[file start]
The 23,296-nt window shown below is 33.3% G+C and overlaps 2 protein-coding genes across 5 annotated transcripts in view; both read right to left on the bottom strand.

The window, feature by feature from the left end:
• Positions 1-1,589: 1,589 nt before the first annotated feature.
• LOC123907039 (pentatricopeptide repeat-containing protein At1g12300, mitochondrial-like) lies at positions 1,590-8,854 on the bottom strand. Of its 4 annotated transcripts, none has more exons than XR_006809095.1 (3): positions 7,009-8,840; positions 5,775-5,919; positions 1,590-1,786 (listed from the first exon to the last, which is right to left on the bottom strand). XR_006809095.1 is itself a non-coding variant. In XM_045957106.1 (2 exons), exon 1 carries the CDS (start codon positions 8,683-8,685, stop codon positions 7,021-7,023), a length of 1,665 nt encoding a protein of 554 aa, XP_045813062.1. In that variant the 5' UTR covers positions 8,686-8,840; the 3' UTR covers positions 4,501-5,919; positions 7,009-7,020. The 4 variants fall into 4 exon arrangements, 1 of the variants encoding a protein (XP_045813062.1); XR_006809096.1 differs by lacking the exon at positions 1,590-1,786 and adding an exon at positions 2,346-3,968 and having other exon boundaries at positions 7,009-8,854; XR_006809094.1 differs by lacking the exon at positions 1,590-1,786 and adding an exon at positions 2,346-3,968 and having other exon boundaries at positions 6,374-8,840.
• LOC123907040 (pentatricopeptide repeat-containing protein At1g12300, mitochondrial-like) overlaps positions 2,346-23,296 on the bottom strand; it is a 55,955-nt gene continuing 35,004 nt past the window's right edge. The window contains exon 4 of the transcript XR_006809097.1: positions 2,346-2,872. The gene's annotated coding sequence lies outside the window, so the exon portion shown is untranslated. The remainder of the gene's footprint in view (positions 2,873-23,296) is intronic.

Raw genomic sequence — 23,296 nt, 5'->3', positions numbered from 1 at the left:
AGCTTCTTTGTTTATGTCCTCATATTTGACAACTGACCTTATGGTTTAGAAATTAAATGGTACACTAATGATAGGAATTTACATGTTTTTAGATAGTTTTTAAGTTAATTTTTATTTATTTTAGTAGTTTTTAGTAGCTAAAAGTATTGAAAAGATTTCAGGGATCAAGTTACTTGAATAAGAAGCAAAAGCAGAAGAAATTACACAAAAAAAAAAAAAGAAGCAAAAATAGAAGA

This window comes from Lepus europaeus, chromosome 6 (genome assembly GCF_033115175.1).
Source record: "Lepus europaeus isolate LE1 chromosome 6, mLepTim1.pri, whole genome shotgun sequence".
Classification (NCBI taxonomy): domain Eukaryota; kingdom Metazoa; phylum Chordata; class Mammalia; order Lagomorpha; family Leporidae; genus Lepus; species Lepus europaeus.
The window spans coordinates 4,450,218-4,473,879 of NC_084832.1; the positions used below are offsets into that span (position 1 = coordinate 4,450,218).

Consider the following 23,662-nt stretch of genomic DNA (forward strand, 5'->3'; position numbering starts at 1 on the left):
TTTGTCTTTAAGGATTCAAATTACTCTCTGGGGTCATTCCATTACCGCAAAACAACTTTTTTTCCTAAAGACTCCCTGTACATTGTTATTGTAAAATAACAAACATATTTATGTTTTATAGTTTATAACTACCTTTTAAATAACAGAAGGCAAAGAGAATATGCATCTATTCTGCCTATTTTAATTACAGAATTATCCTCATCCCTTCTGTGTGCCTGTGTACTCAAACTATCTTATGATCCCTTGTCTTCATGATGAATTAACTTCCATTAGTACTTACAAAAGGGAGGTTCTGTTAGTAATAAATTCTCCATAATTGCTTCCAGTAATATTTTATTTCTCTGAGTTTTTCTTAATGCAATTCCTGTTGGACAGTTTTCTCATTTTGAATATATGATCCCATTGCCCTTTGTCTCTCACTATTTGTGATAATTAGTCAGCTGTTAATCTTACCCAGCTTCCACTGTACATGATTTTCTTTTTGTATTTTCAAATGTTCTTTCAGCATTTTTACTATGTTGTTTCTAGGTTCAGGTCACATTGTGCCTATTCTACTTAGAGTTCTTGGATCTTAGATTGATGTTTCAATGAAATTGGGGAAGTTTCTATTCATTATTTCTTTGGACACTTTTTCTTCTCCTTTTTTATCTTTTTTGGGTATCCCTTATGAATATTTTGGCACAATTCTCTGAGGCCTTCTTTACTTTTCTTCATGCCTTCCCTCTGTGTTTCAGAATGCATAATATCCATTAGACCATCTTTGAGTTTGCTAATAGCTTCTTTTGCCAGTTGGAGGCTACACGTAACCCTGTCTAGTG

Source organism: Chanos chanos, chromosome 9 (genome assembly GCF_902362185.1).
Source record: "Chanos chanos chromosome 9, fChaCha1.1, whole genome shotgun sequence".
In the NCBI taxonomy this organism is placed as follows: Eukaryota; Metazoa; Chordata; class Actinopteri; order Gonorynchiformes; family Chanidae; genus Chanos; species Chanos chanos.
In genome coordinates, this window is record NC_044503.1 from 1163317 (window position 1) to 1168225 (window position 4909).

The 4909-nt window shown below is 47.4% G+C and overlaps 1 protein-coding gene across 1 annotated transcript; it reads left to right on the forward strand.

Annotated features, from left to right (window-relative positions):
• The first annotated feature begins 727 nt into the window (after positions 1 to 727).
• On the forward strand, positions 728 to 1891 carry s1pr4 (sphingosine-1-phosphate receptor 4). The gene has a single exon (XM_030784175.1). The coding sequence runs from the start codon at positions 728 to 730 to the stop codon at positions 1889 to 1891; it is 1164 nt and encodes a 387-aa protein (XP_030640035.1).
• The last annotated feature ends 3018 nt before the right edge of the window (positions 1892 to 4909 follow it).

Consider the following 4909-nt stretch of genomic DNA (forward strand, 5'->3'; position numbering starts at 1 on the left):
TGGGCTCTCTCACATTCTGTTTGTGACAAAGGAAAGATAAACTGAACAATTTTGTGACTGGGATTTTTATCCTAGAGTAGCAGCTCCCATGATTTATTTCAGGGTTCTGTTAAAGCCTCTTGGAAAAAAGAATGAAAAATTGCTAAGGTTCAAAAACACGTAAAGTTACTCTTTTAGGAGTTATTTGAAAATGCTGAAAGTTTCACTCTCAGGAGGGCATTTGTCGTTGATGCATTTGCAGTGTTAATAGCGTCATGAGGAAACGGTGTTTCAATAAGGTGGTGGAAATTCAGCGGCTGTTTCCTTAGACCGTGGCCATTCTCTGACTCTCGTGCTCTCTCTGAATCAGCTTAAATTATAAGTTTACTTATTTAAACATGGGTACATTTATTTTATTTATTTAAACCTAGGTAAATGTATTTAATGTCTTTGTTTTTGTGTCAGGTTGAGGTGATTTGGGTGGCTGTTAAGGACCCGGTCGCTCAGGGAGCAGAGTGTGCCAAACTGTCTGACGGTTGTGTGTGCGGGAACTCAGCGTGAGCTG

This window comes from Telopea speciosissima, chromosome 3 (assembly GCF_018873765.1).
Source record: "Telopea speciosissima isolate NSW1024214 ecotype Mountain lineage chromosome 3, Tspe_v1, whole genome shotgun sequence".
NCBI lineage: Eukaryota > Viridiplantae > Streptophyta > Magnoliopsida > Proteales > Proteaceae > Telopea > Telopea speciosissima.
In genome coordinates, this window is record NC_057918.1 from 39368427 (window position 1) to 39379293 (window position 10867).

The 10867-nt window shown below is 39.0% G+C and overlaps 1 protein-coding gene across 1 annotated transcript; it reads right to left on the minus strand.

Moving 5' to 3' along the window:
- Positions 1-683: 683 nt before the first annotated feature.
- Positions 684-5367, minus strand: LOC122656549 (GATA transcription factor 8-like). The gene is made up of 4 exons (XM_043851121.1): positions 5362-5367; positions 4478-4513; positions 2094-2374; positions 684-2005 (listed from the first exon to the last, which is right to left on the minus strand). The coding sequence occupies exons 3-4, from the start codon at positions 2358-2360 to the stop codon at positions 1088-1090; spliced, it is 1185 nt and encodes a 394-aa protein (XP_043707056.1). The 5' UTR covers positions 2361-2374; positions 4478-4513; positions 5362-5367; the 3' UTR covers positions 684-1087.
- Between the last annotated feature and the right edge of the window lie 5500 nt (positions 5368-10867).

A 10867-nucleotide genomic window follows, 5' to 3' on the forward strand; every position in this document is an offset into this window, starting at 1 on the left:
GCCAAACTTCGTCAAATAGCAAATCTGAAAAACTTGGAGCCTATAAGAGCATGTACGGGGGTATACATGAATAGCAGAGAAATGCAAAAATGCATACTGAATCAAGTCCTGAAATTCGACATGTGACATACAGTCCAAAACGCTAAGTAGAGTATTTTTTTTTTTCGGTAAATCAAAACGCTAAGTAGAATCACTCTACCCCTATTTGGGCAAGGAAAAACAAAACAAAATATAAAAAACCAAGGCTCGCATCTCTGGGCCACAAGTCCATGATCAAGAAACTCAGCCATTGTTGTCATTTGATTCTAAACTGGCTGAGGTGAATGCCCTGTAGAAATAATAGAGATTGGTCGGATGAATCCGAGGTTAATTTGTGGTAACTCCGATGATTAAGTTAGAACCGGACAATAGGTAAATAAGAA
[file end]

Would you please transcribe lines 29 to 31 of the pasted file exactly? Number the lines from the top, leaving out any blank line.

The 10867-nt window shown below is 39.0% G+C and overlaps 1 protein-coding gene across 1 annotated transcript; it reads right to left on the minus strand.

Moving 5' to 3' along the window:
- Positions 1-683: 683 nt before the first annotated feature.